As recently as this Tuesday, the situation with Chelsea Manning seemed to be stalled. She had been in jail since last May, running up fines as she refused to testify before the grand jury investigating Julian Assange and Wikileaks. Then on Wednesday, Manning allegedly attempted suicide at the jail and was temporarily transferred to a hospital. Then, last night, despite being scheduled to appear in court today, the judge in the case ordered Manning to be released from jail. (BBC)
Manning was remanded for refusing to testify in an inquiry into Wikileaks. She had been held in a detention centre in Virginia since last May.
She was scheduled to appear in court on Friday, but the judge ruled that it was no longer necessary for her to testify.
Manning was found guilty in 2013 of charges including espionage for leaking secret military files to Wikileaks…
Manning, 32, refused to answer further questions about Wikileaks from investigators because she said she had already given her testimony during the 2013 trial.
So does this mean that Chelsea Manning was finally victorious over the courts and “won” this nearly year-long standoff? Should we take this to mean that the suicide incident worked and convinced the judge to finally relent?
No, it does not. What actually happened was that the grand jury was dis-impaneled. Manning’s procedural hearing that was scheduled for today was declared by the judge to no longer be necessary. And just as happened when the original grand jury was sent home, Manning could no longer be considered in contempt and had to be released once again.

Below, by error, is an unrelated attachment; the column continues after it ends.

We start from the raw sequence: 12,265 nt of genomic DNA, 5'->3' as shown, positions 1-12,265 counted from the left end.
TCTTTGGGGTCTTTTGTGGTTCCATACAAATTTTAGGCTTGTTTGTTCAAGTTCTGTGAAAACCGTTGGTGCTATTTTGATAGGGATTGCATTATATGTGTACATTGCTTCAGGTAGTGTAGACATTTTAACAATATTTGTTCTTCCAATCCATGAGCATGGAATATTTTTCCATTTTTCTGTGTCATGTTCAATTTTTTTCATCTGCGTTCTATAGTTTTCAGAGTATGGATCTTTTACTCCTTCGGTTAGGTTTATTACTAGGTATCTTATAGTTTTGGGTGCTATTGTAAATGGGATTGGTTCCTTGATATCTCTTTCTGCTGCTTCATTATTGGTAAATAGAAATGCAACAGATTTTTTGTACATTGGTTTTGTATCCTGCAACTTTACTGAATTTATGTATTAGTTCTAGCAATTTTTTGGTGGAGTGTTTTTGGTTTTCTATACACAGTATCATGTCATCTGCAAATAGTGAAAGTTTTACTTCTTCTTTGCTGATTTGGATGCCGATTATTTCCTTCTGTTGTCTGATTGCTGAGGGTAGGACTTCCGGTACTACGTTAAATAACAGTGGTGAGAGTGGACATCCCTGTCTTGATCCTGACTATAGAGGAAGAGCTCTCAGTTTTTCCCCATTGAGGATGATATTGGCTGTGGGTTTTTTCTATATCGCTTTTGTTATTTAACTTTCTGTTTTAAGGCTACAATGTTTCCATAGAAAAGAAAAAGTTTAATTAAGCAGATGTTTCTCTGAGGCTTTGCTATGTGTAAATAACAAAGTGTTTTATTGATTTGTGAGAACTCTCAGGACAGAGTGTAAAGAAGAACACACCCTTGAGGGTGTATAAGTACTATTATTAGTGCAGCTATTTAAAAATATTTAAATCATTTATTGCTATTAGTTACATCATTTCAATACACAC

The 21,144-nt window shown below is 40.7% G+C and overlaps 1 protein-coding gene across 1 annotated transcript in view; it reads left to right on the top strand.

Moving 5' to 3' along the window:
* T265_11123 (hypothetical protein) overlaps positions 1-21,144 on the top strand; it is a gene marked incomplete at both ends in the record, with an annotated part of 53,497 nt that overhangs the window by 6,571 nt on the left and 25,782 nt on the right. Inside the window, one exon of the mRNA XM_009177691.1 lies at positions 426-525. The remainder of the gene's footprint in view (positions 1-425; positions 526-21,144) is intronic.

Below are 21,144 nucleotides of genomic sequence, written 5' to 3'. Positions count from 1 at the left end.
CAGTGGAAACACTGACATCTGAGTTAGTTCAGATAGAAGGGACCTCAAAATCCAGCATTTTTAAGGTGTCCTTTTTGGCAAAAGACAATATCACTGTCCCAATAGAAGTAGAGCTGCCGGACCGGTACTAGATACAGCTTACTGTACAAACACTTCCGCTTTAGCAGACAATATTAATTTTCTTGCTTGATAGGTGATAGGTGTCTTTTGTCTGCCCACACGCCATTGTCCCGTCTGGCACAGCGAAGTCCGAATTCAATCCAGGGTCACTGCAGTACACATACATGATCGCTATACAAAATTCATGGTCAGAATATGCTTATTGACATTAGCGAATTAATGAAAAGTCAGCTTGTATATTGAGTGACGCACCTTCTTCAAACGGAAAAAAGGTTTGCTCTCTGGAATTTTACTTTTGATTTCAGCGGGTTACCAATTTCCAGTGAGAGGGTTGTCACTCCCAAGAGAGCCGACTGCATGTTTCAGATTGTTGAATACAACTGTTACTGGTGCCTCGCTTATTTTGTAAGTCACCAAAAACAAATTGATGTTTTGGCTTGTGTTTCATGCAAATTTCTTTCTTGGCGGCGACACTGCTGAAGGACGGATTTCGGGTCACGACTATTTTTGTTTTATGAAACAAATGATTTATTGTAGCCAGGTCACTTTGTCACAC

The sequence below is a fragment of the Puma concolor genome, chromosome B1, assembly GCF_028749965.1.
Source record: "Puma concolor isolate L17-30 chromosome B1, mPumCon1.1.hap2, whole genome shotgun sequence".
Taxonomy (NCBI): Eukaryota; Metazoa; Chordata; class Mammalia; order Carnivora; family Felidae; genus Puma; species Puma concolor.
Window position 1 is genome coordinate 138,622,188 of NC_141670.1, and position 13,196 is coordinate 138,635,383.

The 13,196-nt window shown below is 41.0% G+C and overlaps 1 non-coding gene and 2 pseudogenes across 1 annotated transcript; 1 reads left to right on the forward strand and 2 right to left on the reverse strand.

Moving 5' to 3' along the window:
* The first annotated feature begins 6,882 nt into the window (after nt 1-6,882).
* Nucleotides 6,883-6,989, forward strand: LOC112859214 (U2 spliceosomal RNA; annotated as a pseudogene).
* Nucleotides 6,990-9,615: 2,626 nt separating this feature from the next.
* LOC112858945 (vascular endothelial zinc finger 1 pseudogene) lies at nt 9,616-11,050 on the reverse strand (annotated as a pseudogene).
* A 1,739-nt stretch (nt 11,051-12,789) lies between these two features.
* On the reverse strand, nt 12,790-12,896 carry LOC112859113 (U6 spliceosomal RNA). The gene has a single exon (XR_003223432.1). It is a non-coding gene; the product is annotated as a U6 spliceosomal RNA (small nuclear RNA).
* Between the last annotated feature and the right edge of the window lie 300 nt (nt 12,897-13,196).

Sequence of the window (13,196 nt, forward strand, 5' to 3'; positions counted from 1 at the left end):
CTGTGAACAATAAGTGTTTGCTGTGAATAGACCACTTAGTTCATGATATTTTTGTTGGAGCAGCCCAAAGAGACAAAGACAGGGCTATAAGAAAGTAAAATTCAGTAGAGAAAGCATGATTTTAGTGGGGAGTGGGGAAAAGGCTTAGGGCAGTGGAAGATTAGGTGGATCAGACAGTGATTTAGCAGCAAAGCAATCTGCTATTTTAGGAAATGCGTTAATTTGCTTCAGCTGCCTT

Further proof of a lack of any “victory” for Manning came when her lawyers asked the judge to dismiss the more than $250,000 in fines she had accrued. The judge refused, saying that the fines would have to be paid in full. It’s also worth noting that the prosecutors in the case still have the ability to impanel yet another grand jury if they feel that would be needed. In that case, Manning could quickly end up behind bars yet again.
The real mystery here is why the grand jury was sent home. Does this mean that they’ve collected all of the evidence they feel is available and are ready to take Assange to trial if he’s successfully extradited from Great Britain? Or are they giving up on the case? We probably won’t know the answer to that question until the extradition hearings conclude later this month.
A spokesman for Manning’s legal team released a statement about her release.
Judge Anthony Trenga today ordered Chelsea Manning’s release from confinement, after the apparent conclusion of the grand jury to which she had been subpoenaed, and before which she refused to testify. He further ordered that she pay $256,000 in fines which accrued each day she refused to cooperate with the grand jury.
Needless to say we are relieved and ask that you respect her privacy while she gets on her feet.
That doesn’t sound like much of a victory lap to me. It’s just an acknowledgment that she’s out of jail and heading home. And with that, another chapter in the long, strange tale that is Chelsea Manning’s life comes to a close.